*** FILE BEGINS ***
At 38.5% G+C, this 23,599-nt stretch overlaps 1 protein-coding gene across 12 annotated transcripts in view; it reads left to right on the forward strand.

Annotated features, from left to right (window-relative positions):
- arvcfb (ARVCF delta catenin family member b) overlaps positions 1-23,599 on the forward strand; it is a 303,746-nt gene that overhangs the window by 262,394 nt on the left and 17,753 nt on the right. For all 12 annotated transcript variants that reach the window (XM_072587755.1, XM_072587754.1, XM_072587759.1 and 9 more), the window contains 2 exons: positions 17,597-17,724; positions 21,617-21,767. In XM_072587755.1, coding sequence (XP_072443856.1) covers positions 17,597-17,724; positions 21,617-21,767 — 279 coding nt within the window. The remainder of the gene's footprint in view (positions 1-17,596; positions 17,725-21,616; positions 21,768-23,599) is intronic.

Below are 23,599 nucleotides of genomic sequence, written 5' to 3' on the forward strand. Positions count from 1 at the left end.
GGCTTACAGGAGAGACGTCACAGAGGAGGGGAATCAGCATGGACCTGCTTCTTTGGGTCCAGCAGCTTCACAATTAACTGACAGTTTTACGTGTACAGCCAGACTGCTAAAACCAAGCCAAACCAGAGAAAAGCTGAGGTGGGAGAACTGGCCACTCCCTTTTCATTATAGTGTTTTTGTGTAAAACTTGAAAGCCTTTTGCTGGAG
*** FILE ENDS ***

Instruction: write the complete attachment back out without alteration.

At 38.5% G+C, this 23,599-nt stretch overlaps 1 protein-coding gene across 12 annotated transcripts in view; it reads left to right on the forward strand.

Annotated features, from left to right (window-relative positions):
- arvcfb (ARVCF delta catenin family member b) overlaps positions 1-23,599 on the forward strand; it is a 303,746-nt gene that overhangs the window by 262,394 nt on the left and 17,753 nt on the right. For all 12 annotated transcript variants that reach the window (XM_072587755.1, XM_072587754.1, XM_072587759.1 and 9 more), the window contains 2 exons: positions 17,597-17,724; positions 21,617-21,767. In XM_072587755.1, coding sequence (XP_072443856.1) covers positions 17,597-17,724; positions 21,617-21,767 — 279 coding nt within the window. The remainder of the gene's footprint in view (positions 1-17,596; positions 17,725-21,616; positions 21,768-23,599) is intronic.

Below are 23,599 nucleotides of genomic sequence, written 5' to 3' on the forward strand. Positions count from 1 at the left end.
GGCTTACAGGAGAGACGTCACAGAGGAGGGGAATCAGCATGGACCTGCTTCTTTGGGTCCAGCAGCTTCACAATTAACTGACAGTTTTACGTGTACAGCCAGACTGCTAAAACCAAGCCAAACCAGAGAAAAGCTGAGGTGGGAGAACTGGCCACTCCCTTTTCATTATAGTGTTTTTGTGTAAAACTTGAAAGCCTTTTGCTGGAG